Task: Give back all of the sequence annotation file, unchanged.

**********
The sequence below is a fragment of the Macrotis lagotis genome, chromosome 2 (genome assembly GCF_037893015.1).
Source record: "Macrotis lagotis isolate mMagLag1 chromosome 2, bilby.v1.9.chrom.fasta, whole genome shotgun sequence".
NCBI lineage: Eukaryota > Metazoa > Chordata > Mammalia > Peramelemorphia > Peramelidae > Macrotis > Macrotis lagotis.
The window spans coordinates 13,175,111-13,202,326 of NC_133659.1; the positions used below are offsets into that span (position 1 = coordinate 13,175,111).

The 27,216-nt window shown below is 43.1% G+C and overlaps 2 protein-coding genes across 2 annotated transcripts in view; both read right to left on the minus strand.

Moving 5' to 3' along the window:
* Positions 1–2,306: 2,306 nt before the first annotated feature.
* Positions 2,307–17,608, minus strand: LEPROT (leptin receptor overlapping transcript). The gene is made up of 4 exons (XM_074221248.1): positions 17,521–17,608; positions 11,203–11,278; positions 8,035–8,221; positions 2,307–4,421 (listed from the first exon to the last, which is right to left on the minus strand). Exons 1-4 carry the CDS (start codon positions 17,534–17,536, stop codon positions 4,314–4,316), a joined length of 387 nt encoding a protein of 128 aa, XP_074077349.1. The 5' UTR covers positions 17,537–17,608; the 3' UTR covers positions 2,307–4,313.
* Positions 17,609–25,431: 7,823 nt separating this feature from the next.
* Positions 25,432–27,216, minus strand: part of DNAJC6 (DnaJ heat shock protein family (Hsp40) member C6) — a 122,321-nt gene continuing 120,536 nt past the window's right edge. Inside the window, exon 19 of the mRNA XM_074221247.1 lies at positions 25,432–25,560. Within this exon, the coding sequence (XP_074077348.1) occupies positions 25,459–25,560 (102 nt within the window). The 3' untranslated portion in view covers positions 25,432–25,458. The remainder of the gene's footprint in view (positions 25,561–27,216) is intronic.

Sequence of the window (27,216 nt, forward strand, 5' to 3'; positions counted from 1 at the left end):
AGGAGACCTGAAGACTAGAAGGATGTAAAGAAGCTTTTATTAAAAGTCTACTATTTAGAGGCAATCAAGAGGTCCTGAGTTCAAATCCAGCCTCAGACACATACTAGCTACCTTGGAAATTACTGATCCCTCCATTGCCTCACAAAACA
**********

The sequence below is a fragment of the Macrotis lagotis genome, chromosome 2 (genome assembly GCF_037893015.1).
Source record: "Macrotis lagotis isolate mMagLag1 chromosome 2, bilby.v1.9.chrom.fasta, whole genome shotgun sequence".
NCBI lineage: Eukaryota > Metazoa > Chordata > Mammalia > Peramelemorphia > Peramelidae > Macrotis > Macrotis lagotis.
The window spans coordinates 13,175,111-13,202,326 of NC_133659.1; the positions used below are offsets into that span (position 1 = coordinate 13,175,111).

The 27,216-nt window shown below is 43.1% G+C and overlaps 2 protein-coding genes across 2 annotated transcripts in view; both read right to left on the minus strand.

Moving 5' to 3' along the window:
* Positions 1–2,306: 2,306 nt before the first annotated feature.
* Positions 2,307–17,608, minus strand: LEPROT (leptin receptor overlapping transcript). The gene is made up of 4 exons (XM_074221248.1): positions 17,521–17,608; positions 11,203–11,278; positions 8,035–8,221; positions 2,307–4,421 (listed from the first exon to the last, which is right to left on the minus strand). Exons 1-4 carry the CDS (start codon positions 17,534–17,536, stop codon positions 4,314–4,316), a joined length of 387 nt encoding a protein of 128 aa, XP_074077349.1. The 5' UTR covers positions 17,537–17,608; the 3' UTR covers positions 2,307–4,313.
* Positions 17,609–25,431: 7,823 nt separating this feature from the next.
* Positions 25,432–27,216, minus strand: part of DNAJC6 (DnaJ heat shock protein family (Hsp40) member C6) — a 122,321-nt gene continuing 120,536 nt past the window's right edge. Inside the window, exon 19 of the mRNA XM_074221247.1 lies at positions 25,432–25,560. Within this exon, the coding sequence (XP_074077348.1) occupies positions 25,459–25,560 (102 nt within the window). The 3' untranslated portion in view covers positions 25,432–25,458. The remainder of the gene's footprint in view (positions 25,561–27,216) is intronic.

Sequence of the window (27,216 nt, forward strand, 5' to 3'; positions counted from 1 at the left end):
AGGAGACCTGAAGACTAGAAGGATGTAAAGAAGCTTTTATTAAAAGTCTACTATTTAGAGGCAATCAAGAGGTCCTGAGTTCAAATCCAGCCTCAGACACATACTAGCTACCTTGGAAATTACTGATCCCTCCATTGCCTCACAAAACA